Hot water out on the open road is one of the great luxuries of RV camping. Enjoying the great outdoors, camping alongside friends and family, and then coming back to camp for a hot meal and a hot shower. That’s part of what makes RV-ing so appealing – but how does it all work?
There are three options when it comes to heating water in your RV. You can use propane which fuels a pilot light; electricity with the flick of a switch; or heat from the RV’s engine.
RV water heater design overall is fairly simple and has remained mostly unchanged over the years. However, each method of heating water in an RV comes with its own pros and cons. Understanding how your own water heater works and how to keep it running efficiently will make sure you continue to camp with all the luxuries of modern camping.
Types Of RV Water Heaters
There are three sources of heat for RV water heaters: propane, electric, and heat. Propane is the original style, electric is often considered to be the simplest, and heat to be the most economical.
Propane (LP) Only RV Water Heater
Propane water heaters have withstood the test of time. They will run under even the harshest camping conditions as long as there is propane in the tank and some 12v available in your camper’s batteries.
Propane water heaters run just about the same way in your RV as they do in a house. Ignite the pilot light with a spark, and that flame will heat the water in the tank. In RVs, these tanks are usually in the 6 to 10-gallon range.
Water heaters powered by propane don’t rely exclusively on propane. They do require enough power from the 12v battery power from the RV to operate the safety switches which detects gas leaks and failed ignition.
Propane water heaters are the best choice for RV-ers who prefer avoiding campgrounds and towns and who opt for camping in the boonies. Since propane water heaters require only a minimal amount of electric power from the battery to run, they’re the best option for those staying off-grid for their trip.
Hybrid Gas Electric RV Water Heater
While gas-powered water heaters are the classic option, most modern campers have a combination of gas and 120v electric-powered water heaters. They might have a higher cost upfront, but they’re the most versatile option.
These hybrid water heaters allow you to use both gas and electric elements while also heating the water.
However, hybrid water heaters take more time to warm up. They also use a significant amount of electricity, so if you run your electric water heater and another electric appliance, you may trip a breaker.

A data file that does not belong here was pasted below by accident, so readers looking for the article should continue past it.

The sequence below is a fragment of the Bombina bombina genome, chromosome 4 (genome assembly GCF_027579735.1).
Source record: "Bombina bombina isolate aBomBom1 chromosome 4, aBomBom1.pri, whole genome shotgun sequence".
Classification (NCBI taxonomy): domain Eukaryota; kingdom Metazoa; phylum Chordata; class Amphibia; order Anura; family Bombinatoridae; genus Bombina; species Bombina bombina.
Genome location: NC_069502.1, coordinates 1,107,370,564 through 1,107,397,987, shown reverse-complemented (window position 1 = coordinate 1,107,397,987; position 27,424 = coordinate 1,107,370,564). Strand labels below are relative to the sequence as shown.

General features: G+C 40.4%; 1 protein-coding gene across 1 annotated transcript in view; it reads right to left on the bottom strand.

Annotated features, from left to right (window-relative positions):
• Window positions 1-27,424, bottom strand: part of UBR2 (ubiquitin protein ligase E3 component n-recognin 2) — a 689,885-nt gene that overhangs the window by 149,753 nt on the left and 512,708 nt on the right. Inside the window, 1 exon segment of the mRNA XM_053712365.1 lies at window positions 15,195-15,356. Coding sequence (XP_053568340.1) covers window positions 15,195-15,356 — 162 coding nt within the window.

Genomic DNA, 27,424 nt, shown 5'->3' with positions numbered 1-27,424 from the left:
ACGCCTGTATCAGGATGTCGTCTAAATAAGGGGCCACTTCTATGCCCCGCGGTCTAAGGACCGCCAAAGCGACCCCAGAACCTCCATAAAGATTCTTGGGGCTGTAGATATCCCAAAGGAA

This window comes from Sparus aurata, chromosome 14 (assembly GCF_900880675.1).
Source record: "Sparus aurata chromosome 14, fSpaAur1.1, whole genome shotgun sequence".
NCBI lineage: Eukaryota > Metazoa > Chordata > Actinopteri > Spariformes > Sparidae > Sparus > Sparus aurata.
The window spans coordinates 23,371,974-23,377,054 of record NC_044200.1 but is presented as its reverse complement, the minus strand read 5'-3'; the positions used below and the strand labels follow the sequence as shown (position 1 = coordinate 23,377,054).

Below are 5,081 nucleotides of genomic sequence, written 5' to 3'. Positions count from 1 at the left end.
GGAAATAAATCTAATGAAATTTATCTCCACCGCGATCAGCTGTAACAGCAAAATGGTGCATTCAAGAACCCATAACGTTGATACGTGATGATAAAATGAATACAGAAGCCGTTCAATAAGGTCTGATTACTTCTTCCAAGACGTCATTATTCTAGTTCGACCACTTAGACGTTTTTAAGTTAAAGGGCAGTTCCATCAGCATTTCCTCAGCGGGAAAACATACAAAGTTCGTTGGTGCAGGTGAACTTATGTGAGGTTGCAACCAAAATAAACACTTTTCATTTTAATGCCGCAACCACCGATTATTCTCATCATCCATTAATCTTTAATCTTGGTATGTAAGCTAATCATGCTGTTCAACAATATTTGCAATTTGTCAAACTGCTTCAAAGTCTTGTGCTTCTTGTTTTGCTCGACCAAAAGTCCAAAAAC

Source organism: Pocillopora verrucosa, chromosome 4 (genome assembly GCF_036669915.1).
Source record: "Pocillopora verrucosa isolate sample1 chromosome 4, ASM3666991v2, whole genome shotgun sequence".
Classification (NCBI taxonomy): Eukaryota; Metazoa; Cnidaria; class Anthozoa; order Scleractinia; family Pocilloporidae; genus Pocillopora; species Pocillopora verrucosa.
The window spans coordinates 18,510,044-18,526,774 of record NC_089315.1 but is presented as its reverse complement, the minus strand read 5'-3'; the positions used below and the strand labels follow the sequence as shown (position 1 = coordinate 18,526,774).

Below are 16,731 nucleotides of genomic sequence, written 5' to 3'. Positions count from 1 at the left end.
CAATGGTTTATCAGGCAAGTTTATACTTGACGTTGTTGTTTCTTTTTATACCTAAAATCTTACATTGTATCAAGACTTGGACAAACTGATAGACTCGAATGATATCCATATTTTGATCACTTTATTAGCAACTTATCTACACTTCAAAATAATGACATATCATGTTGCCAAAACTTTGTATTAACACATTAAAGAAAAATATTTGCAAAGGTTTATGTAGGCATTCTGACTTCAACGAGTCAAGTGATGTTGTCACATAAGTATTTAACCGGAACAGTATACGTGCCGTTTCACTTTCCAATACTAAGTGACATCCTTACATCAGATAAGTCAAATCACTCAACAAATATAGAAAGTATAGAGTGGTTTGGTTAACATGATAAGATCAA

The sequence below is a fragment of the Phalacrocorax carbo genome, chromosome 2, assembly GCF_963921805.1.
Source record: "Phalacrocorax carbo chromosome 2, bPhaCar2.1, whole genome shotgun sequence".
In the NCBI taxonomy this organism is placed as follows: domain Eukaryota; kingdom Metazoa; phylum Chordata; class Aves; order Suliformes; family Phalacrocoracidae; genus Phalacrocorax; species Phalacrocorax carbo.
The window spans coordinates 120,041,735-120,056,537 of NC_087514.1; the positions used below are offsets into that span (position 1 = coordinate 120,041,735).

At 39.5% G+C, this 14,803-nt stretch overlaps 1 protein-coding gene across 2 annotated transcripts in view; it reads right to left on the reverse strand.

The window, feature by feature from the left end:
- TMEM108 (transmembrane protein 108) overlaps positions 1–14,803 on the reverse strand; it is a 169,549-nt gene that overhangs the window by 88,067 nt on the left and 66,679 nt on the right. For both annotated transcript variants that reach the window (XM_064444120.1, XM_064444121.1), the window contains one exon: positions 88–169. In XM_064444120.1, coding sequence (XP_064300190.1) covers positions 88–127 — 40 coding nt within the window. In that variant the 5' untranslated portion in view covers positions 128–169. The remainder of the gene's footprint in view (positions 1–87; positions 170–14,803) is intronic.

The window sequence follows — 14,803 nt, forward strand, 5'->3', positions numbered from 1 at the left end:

Tankless RV Water Heater
Tankless water heaters solve the problem of running out of hot water during a long shower. With other RV water heaters, you’re looking at a 6-10 gallon tank. Compared to the standard 40-gallon tank found in most homes, an RV water tank is quite small.
However, tankless water heaters work by running water through the heated pipes of the RV. This means, as long as you are running your RV or just recently parked, you’ll have an endless supply of hot water…until the pipes cool.
If you parked a while ago and haven’t run your RV, chances are you’re looking at a lukewarm shower.
In addition to this shortcoming, they’re also harder to maintain, more likely to have low water pressure, and more expensive. That being said, if you like long, hot showers while you’re out on the road, the tankless option might be the best option for you.
How To Use And Maintain Your RV Water Heater
Keeping an RV water heater up and running is one of the simplest chores RV owners have. Whether you’re new to RV-ing or just new to maintaining your own water heater, here are a few things to keep in mind.
- If you have a RV water heater, it is probably manufactured by Atwood or Suburban will likely manufacture your RV water heater. These water heaters are reliable and replacement parts are readily available. Girard is the go-to manufacturer for tankless water heaters.
- Don’t forget to empty the water heater during the winter. The last thing you want is for water in the tank to freeze and damage your water heater.
- Just like your home water heater, you can adjust the temperature of your RV water heater.
- Keep an eye out for insects. They like to build nests in water heaters when they’re not in use, so be sure to clean your water heater when camping season comes around.
Are there any add-on options that can improve my existing water heater?
MotorAid is a nice additional feature for an existing water heater. It recycles engine heat by circulating it around the tank while the RV engine is running. This means that once you’re parked, that hot water will be ready for you.
How do I know which water heater is best for me?
A hybrid gas-electric water heater is great if you usually camp on a grid, like in a campground or in town. If you prefer boondocking, a gas-only water heater is not only reliable but also affordable. However, if you are a full-time RV-er or road trip with an RV full of people, a tankless system is the most reliable way to ensure no one in the group has to take a cold shower.
RV water heaters are some of the simplest and most reliable parts of an RV. They are easy to maintain and don’t require massive amounts of fuel or power.
If you enjoy camping in the great outdoors but still want all the creature comforts of home, then your RV water heater is going to be your best friend. Regardless of where you camp or how you camp with your RV, your water heater will help you feel like you’re home.